Acorn Barnacle (Semibalanus balanoides)

Barnacles are a common sight around Ireland’s rocky shores. These tiny animals form the familiar off-white patchwork that often covers large swathes of rock between the high and low water marks. Barnacles are crustaceans, relatives of crabs, shrimps and lobsters, although they were not firmly accepted as part of that group until as late as […]

Brimstone Butterfly (Gonepteryx rhamni)

The butter-yellow wings of the male brimstone are a true herald of spring, and are credited by some as the inspiration behind the word “butterfly”. These pretty yellow butterflies are quite common, especially around open woodland, and are often the first butterflies to be seen in spring. Brimstones emerge from their winter hibernation as soon […]


The slow, lazy buzz of the bumblebee is a fundamental part of the Irish summer. These fat, furry, ponderous bees trundle from flower to flower, collecting pollen and nectar to support their growing colony. They liven up the summer garden, and provide an invaluable pollination service to the plants they visit. We have 18 species […]

Common Cuttlefish (Sepia officinalis)

The common or European cuttlefish is one of the most amazing creatures living in the seas around Ireland. Favouring the warmer conditions found around our south west, south and south east coasts this close relative of the squid and octopus belongs to an advanced group of molluscs known as cephalopods – widely regarded as the […]

Common Earwig (Forficula auricularia)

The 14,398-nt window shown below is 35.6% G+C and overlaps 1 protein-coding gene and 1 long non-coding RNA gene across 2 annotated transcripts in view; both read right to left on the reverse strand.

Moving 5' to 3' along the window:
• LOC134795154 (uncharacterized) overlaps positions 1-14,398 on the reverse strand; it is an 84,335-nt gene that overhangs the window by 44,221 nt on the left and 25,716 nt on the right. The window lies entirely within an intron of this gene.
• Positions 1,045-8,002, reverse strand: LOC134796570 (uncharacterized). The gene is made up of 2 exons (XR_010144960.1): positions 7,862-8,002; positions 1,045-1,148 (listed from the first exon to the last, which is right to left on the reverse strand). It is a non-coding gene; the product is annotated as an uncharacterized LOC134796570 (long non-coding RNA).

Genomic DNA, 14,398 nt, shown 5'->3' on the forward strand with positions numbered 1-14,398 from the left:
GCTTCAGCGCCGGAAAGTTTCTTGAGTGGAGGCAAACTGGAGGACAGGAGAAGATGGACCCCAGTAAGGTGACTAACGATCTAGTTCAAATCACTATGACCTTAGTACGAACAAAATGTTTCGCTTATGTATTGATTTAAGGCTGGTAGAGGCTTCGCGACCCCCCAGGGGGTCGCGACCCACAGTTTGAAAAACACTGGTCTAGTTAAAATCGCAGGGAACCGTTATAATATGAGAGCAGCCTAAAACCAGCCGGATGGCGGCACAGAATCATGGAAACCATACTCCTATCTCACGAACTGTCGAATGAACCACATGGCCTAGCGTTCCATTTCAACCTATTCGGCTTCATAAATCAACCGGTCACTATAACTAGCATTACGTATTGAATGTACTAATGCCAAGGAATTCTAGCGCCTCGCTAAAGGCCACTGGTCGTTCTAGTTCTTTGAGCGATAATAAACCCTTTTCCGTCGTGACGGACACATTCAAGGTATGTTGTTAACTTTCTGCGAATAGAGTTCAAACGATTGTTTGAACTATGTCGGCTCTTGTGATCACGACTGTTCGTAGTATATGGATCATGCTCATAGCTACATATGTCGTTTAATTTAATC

Earwigs really don’t deserve their bad reputation. The name earwig is derived from the old English ‘earwicga’ which means ‘ear beetle’. These harmless little insects are plagued by the perpetuation of an age-old superstition that earwigs crawl into the human ears at night and burrow into the brain to lay their eggs. In reality any […]

Common Field Grasshopper (Chorthippus brunneus)

The chirping of grasshoppers is a familiar sound from Irish meadows and roadside verges during the summer months. Undoubtedly contributing its song to this chorus is the Common Field Grasshopper, which is one of our most common and widespread grasshopper species. It is found throughout Ireland, although it does becomes scarcer in the far north. […]

Common Frog Hopper (Philaenus spumarius)

Have you ever wondered what makes those little balls of froth, popularly known as “cuckoo spit”, that you find on plant stems during the summer? Blow gently on the froth and you’ll find your answer. Inside the frothy mass you’ll find one or more yellow-green insect nymphs – the young of the common frog hopper, […]

Common Jellyfish (Aurelia aurita)

This widespread jellyfish species is found in the Atlantic, Indian and Pacific oceans across a variety of climate zones. Optimum water temperature for the species is between 9 and 19 degrees Celsius, but it can tolerate a much wider temperature range from -6 degrees Celsius to as high as 31 degrees Celsius. Also known as […]

Common Octopus (Octopus vulgaris)

The common octopus is an extraordinary creature. It’s a molluscs – a relative of the slugs and snails you find in your garden, and along with the cuttlefish, squid and nautilus, belongs to a group of marine molluscs known as cephalopods. Literally translated the name means “head-footed”, and the bizarre-looking cephalopods certainly look as if […]

Common Wasp (Vespula vulgaris)

There are few animals in Ireland that provoke as much negative sentiment in people as the common wasp. It’s right up there with the brown rat as one of the nation’s least favourite animals. In truth though wasps are only really a nuisance between late August and the end of September. For the rest of […]

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